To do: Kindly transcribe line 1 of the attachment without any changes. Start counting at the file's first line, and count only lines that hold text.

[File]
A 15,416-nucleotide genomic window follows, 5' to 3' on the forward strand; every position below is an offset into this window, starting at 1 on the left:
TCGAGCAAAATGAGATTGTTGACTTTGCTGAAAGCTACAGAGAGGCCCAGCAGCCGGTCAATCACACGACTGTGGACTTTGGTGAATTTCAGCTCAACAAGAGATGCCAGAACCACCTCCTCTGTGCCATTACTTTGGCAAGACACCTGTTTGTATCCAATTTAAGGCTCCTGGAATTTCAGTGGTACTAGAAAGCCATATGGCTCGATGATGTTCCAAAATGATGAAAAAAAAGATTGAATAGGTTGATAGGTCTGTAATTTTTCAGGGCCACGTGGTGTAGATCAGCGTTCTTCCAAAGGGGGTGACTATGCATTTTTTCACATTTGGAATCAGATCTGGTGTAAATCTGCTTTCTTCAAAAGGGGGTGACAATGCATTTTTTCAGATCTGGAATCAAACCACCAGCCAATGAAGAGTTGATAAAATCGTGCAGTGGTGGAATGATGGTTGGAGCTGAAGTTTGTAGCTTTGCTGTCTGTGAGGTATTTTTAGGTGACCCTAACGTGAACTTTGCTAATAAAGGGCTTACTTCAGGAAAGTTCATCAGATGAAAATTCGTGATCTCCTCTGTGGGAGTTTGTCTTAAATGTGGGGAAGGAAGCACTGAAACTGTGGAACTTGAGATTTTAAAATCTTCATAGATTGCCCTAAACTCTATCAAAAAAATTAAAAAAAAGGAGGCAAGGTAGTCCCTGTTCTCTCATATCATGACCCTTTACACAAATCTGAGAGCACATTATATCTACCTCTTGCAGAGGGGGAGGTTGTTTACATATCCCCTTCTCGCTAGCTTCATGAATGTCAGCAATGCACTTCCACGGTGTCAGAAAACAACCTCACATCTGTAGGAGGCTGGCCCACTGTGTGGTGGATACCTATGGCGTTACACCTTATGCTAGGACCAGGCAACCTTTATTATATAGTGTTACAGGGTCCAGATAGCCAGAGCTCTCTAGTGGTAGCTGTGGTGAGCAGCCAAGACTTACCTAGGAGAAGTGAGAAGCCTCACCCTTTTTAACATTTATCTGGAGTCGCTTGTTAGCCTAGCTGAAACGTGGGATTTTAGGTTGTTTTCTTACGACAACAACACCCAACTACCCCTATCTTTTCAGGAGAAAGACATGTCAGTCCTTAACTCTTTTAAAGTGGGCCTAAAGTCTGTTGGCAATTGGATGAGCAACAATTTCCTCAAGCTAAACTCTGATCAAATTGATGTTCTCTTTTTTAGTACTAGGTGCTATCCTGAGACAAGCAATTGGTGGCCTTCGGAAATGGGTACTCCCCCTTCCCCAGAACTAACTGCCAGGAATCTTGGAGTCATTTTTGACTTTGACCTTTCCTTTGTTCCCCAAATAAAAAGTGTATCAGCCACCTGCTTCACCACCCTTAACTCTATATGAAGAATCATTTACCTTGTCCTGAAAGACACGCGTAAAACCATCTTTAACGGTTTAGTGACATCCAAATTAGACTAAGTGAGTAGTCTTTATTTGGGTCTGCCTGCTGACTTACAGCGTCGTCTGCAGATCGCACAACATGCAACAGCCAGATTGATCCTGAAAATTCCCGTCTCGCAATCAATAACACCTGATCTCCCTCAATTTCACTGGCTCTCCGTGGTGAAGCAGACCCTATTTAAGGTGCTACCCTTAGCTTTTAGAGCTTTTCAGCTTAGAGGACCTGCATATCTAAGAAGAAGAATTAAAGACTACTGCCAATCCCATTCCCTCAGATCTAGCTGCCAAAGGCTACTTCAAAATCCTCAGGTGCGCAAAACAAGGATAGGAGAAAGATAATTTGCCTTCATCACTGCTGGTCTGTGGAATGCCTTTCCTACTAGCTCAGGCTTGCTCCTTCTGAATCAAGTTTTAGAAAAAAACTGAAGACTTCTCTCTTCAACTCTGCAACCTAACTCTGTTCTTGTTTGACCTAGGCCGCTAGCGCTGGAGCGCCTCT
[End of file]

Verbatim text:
A 15,416-nucleotide genomic window follows, 5' to 3' on the forward strand; every position below is an offset into this window, starting at 1 on the left: